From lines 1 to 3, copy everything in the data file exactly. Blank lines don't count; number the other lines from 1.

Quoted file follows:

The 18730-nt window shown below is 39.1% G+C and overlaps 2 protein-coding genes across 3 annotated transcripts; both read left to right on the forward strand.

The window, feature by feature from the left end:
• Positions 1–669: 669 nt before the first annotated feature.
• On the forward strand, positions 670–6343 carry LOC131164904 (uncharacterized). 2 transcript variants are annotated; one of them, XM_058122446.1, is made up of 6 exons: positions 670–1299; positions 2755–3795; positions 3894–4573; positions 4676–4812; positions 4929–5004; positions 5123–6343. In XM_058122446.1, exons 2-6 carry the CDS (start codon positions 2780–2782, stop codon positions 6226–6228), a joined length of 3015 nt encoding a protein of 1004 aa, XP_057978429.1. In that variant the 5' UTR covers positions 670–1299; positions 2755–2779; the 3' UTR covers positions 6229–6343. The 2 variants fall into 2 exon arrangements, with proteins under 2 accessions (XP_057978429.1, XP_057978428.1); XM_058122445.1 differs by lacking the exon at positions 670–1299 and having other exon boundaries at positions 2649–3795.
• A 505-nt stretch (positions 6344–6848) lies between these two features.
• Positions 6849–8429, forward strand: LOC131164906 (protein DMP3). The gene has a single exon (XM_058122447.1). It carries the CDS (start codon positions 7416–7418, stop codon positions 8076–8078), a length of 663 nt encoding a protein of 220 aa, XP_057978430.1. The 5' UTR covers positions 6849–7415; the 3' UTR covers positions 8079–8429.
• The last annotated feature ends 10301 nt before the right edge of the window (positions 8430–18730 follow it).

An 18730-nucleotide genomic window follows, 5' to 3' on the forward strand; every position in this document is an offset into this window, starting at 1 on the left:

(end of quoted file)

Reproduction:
The 18730-nt window shown below is 39.1% G+C and overlaps 2 protein-coding genes across 3 annotated transcripts; both read left to right on the forward strand.

The window, feature by feature from the left end:
• Positions 1–669: 669 nt before the first annotated feature.